By Pat Pintens
I have been walking and watching spring. I always do. As I walked and watched during this time of ‘sheltering in place’, quarantines and closed doors, closed shops and restaurants, it occurred to me that spring is so much about opening.
The ground opens to new shoots of grass, dandelions, crocuses and tulips. The buds on the trees are swollen, ready to open. The creek has broken open, free from the snow and ice that held it bound all winter. The days are opened up by more hours of sunlight.
On Easter Sunday Jesus’ disciples found his tomb open. We usually say ‘empty’, but what if we were to use ‘open’ to describe his tomb? How it was opened remains a holy mystery. Aren’t fragile shoots of grass opening a hardened earth, and tiny leaves emerging from dried looking twigs also part of a holy mystery?
I will continue to walk and watch. I will continue to wonder - as in ponder and as in stand in awe before it all. I will ask myself: What am I ‘open to’ during this time? What have I opened myself to? What am I, what are we all being invited to discover or rediscover? Are we open to the lessons of spring and the lessons of COVID-19 - whatever they may be?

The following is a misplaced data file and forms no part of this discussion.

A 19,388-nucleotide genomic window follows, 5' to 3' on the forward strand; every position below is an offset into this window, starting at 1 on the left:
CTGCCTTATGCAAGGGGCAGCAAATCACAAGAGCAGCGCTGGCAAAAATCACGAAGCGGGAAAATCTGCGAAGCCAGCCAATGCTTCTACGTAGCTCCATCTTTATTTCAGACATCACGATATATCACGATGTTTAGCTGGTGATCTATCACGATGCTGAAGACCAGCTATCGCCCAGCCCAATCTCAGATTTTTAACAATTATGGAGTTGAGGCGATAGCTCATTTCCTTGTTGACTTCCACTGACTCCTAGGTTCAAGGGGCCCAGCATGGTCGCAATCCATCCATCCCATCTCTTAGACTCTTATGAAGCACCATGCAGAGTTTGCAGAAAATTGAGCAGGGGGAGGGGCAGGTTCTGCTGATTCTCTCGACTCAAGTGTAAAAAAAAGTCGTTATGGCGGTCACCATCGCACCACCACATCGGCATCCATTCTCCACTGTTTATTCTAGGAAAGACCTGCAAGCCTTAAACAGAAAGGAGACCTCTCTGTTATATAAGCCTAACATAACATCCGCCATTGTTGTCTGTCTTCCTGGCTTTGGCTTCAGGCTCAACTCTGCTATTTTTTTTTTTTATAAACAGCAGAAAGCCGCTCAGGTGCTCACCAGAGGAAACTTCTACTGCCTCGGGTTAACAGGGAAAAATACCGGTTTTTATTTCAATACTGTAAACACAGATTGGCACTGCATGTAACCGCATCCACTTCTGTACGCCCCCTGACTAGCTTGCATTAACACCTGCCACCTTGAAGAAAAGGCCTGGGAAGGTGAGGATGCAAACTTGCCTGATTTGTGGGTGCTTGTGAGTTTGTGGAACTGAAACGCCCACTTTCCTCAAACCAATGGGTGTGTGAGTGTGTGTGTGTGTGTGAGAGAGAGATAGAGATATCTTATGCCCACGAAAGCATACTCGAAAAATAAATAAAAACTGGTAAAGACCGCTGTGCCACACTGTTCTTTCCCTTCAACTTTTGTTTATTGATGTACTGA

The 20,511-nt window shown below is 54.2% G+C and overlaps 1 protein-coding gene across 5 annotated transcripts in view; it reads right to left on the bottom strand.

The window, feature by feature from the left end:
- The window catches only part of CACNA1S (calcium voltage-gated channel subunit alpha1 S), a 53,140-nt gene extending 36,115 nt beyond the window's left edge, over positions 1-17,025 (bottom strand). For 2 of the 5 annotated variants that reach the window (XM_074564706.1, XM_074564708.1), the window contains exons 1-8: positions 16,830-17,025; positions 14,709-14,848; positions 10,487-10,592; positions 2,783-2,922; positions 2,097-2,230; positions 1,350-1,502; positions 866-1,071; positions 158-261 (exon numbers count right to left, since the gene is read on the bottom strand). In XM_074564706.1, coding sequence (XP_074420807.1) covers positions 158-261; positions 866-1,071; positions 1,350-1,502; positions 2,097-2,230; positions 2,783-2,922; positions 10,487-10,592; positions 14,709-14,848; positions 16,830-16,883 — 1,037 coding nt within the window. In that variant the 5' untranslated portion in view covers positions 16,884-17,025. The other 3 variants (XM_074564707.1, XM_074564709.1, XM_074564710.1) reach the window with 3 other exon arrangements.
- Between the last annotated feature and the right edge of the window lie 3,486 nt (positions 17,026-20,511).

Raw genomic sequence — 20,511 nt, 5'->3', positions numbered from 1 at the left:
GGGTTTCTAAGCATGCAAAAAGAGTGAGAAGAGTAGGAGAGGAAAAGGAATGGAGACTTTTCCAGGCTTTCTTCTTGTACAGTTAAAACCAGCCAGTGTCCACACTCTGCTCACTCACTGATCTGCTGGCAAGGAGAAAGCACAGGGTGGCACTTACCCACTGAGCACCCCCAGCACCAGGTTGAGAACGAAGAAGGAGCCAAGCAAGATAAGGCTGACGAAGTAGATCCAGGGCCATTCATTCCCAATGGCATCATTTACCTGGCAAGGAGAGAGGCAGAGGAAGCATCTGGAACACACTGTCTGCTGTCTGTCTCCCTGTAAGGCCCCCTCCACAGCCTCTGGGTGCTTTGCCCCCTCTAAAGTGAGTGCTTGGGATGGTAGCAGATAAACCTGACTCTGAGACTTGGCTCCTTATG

Yesterday I came across this poem
by Sara Teasdale. I found the ending a bit startling, but it left me pondering if perhaps part of the invitation from COVID-19 is to reexamine our relationship with the earth, to be more open to her wonders, and the lessons she holds for us. I encourage you, after reading her words, to take a walk, to keep your eyes and your ears open, to watch spring and to learn her lessons about opening - and closing.
There Will Come Soft Rains”
There will come soft rains and the smell of the ground,
And swallows circling with their shimmering sound;
And frogs in the pool singing at night,
And wild plum-trees in tremulous white;
Robins will wear their feathery fire
Whistling their whims on a low fence-wire;
And not one will know of the war, not one
Will care at last when it is done.
Not one would mind, neither bird nor tree
If mankind perished utterly;
And Spring herself, when she woke at dawn,
Would scarcely know that we were gone.”